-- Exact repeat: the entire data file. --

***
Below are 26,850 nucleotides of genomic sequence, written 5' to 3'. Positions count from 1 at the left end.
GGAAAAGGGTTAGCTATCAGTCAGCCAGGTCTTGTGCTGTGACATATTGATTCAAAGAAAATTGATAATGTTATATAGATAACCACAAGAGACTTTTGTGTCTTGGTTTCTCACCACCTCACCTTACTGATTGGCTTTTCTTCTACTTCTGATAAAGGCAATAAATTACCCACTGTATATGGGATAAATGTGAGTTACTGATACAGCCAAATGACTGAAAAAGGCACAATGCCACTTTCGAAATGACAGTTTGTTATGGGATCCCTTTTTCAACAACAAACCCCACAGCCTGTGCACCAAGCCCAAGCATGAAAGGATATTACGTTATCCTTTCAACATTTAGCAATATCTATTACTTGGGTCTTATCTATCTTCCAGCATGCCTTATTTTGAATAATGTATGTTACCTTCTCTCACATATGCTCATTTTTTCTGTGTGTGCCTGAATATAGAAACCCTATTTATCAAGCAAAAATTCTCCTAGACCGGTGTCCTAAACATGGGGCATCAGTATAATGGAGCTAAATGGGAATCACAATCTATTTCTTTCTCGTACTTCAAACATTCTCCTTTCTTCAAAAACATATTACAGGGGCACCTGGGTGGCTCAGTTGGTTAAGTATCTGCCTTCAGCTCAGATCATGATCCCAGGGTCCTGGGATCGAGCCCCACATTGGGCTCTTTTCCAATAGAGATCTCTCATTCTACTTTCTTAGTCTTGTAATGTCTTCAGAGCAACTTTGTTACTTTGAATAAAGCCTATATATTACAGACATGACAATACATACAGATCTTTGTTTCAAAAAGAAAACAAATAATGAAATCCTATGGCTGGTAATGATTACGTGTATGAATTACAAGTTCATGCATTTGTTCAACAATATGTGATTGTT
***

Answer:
Below are 26,850 nucleotides of genomic sequence, written 5' to 3'. Positions count from 1 at the left end.
GGAAAAGGGTTAGCTATCAGTCAGCCAGGTCTTGTGCTGTGACATATTGATTCAAAGAAAATTGATAATGTTATATAGATAACCACAAGAGACTTTTGTGTCTTGGTTTCTCACCACCTCACCTTACTGATTGGCTTTTCTTCTACTTCTGATAAAGGCAATAAATTACCCACTGTATATGGGATAAATGTGAGTTACTGATACAGCCAAATGACTGAAAAAGGCACAATGCCACTTTCGAAATGACAGTTTGTTATGGGATCCCTTTTTCAACAACAAACCCCACAGCCTGTGCACCAAGCCCAAGCATGAAAGGATATTACGTTATCCTTTCAACATTTAGCAATATCTATTACTTGGGTCTTATCTATCTTCCAGCATGCCTTATTTTGAATAATGTATGTTACCTTCTCTCACATATGCTCATTTTTTCTGTGTGTGCCTGAATATAGAAACCCTATTTATCAAGCAAAAATTCTCCTAGACCGGTGTCCTAAACATGGGGCATCAGTATAATGGAGCTAAATGGGAATCACAATCTATTTCTTTCTCGTACTTCAAACATTCTCCTTTCTTCAAAAACATATTACAGGGGCACCTGGGTGGCTCAGTTGGTTAAGTATCTGCCTTCAGCTCAGATCATGATCCCAGGGTCCTGGGATCGAGCCCCACATTGGGCTCTTTTCCAATAGAGATCTCTCATTCTACTTTCTTAGTCTTGTAATGTCTTCAGAGCAACTTTGTTACTTTGAATAAAGCCTATATATTACAGACATGACAATACATACAGATCTTTGTTTCAAAAAGAAAACAAATAATGAAATCCTATGGCTGGTAATGATTACGTGTATGAATTACAAGTTCATGCATTTGTTCAACAATATGTGATTGTT